General Jean-Nicolas RazoutInfantry commander who served throughout many campaigns
Born: March 8, 1772
Place of Birth: Paris, Paris, France
Died: January 10, 1820
Place of Death: Metz, France
Arc de Triomphe: RAZOUT on the south pillar
Like many others during the Revolution, Jean-Nicolas Razout joined the army in 1792 to defend the nation. Elected a sous-lieutenant in the 51st Infantry that January, he was promoted two months later to lieutenant. Razout went on to serve in the Army of the Alps until 1793 when he was sent to the Army of Italy. The following year he fought at the convent of San-Dalmazzo in the valley of Tende where he was wounded by a shot to the left leg. In October of 1794 Razout was named an aide-de-camp to General Pelletier and the next year he became an aide-de-camp to General Charton.
Taking part in the Italian campaign of 1796 under General Bonaparte, Razout was transferred to the 25th Ligne in May of 1796. When General Charton was killed that September, Razout then became an aide-de-camp to General Sahuguet. The next month he was promoted to capitaine and joined General Joubert's staff. In late 1797 Razout was promoted to chef de bataillon and he joined the 22nd Light before he became an aide-de-camp to General Joubert.
Razout followed Joubert to the Army of Holland in 1798 and then back to the Army of Italy. Still serving as aide to Joubert, he fought at the Battle of Novi in August of 1799 where Joubert was killed, and afterwards he served in the staff of the army. When Napoleon returned from Egypt, Razout supported him during the coup d'état of 18 Brumaire that brought Napoleon to power. Afterwards, Razout was sent to serve in Holland.
During the years of peace that followed, Razout was promoted to chef de brigade in 1801 and then went on to serve in the Army of Switzerland. In 1802 he returned to Holland and then in 1803 he joined the Army of Hanover and took command of the 94th Ligne. When war broke out in 1805, Razout served in Drouet's division in I Corps in the Grande Armée, serving on the campaign that fall and fighting at Austerlitz. The next year he took part in the campaign against Prussia and fought at Schleiz and Lubeck. January of 1807 saw Razout fighting at Mohrungen, and then the next month he received a promotion to général de brigade.
In early 1808 General Razout was sent to Verdier's infantry division stationed at Orléans. Then sent to Spain with the division, he served under Grandjean and that June he fought at Valencia where he was wounded by a shot to the right breast. Razout continued to serve in Spain until January of 1809 when he was recalled to Paris. He was next sent to the Army of Germany in April, and that May he replaced Andreossy in charge of Vienna. After the loss of the Battle of Aspern-Essling , Razout took command of a brigade of II Corps.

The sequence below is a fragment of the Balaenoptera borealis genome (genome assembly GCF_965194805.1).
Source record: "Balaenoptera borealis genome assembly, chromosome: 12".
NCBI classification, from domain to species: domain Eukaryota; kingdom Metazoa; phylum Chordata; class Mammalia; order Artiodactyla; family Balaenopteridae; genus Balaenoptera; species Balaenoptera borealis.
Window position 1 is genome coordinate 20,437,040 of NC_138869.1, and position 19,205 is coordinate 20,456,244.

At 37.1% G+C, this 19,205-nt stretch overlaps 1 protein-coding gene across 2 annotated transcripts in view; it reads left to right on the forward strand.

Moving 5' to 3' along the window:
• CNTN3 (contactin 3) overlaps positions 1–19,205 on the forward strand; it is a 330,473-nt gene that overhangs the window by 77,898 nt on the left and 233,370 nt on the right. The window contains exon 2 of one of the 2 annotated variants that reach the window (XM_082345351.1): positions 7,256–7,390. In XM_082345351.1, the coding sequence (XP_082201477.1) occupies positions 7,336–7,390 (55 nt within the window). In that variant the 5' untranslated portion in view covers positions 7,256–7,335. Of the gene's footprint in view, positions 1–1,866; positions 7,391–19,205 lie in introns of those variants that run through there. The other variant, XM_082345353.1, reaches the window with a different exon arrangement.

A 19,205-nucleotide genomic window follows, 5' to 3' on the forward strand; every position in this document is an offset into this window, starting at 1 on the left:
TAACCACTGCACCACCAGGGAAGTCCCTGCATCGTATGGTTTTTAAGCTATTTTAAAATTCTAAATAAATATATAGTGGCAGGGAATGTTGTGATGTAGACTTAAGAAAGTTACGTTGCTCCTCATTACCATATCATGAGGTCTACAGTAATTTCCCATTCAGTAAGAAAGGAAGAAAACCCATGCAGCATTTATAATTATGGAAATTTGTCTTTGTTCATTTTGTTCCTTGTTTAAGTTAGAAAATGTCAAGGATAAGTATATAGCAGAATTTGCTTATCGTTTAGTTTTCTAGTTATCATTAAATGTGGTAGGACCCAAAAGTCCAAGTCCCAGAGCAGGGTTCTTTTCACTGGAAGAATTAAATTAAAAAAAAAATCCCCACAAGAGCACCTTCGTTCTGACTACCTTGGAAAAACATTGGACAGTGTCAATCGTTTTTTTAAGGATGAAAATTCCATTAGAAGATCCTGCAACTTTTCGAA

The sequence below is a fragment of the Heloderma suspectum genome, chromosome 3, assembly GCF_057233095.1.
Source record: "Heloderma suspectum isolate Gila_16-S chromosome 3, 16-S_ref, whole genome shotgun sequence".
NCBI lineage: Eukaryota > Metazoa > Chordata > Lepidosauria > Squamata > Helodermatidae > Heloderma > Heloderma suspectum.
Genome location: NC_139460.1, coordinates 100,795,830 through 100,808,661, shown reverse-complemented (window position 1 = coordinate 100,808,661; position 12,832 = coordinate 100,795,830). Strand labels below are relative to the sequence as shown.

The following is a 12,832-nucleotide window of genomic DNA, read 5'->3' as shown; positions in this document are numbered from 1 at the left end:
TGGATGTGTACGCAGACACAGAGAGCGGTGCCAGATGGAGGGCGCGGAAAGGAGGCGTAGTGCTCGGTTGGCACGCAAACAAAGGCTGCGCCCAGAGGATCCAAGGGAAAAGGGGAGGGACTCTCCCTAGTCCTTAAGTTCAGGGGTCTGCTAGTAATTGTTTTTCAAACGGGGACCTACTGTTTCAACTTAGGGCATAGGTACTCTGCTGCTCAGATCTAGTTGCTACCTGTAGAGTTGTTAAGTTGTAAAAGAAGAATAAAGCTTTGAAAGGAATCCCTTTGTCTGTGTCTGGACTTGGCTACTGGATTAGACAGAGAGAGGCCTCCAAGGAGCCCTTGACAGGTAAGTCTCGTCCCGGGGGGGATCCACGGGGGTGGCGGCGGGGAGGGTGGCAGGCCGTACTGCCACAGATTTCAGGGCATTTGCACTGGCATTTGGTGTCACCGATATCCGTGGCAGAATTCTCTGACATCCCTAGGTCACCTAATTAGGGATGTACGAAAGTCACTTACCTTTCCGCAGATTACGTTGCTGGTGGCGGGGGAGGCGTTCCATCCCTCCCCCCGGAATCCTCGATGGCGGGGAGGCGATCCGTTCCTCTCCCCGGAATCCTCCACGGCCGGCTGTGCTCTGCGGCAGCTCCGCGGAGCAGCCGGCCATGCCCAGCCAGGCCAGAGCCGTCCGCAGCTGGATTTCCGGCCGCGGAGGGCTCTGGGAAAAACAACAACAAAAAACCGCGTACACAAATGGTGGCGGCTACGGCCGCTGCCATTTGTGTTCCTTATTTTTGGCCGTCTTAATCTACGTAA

In 1810 General Razout returned to France for leave and that July he took command of the isle of Walcheren. The next year he was promoted to général de division and he took command of an infantry division under Marshal Ney. When war was declared against Russia in 1812, Razout's division became the 2nd Infantry Division of Ney's III Corps. Serving on the campaign against Russia, Razout led his men into combat at Valutina in August. During the retreat from Russia, he fought at Krasnoe in November where he was wounded in the head by grapeshot.
Razout returned to an active command in May of 1813 when he took command of the 45th Infantry Division. That August he was recognized as a Grand Officer of the Legion of Honor and a Count of the Empire. That same month Razout and his men joined XIV Corps under Marshal Gouvion St. Cyr and then in September he and his men served as part of I Corps at Dresden. Helping to defend Dresden, Razout was taken prisoner when the city finally capitulated in November of 1813.
After Napoleon's abdication, Razout was released to return to France in June of 1814. The restored Bourbons put him on non-activity. When Napoleon returned from exile in 1815 for the Hundred Days, he appointed Razout as commander of the 21st military division at Bourges.
Updated December 2014
© Nathan D. Jensen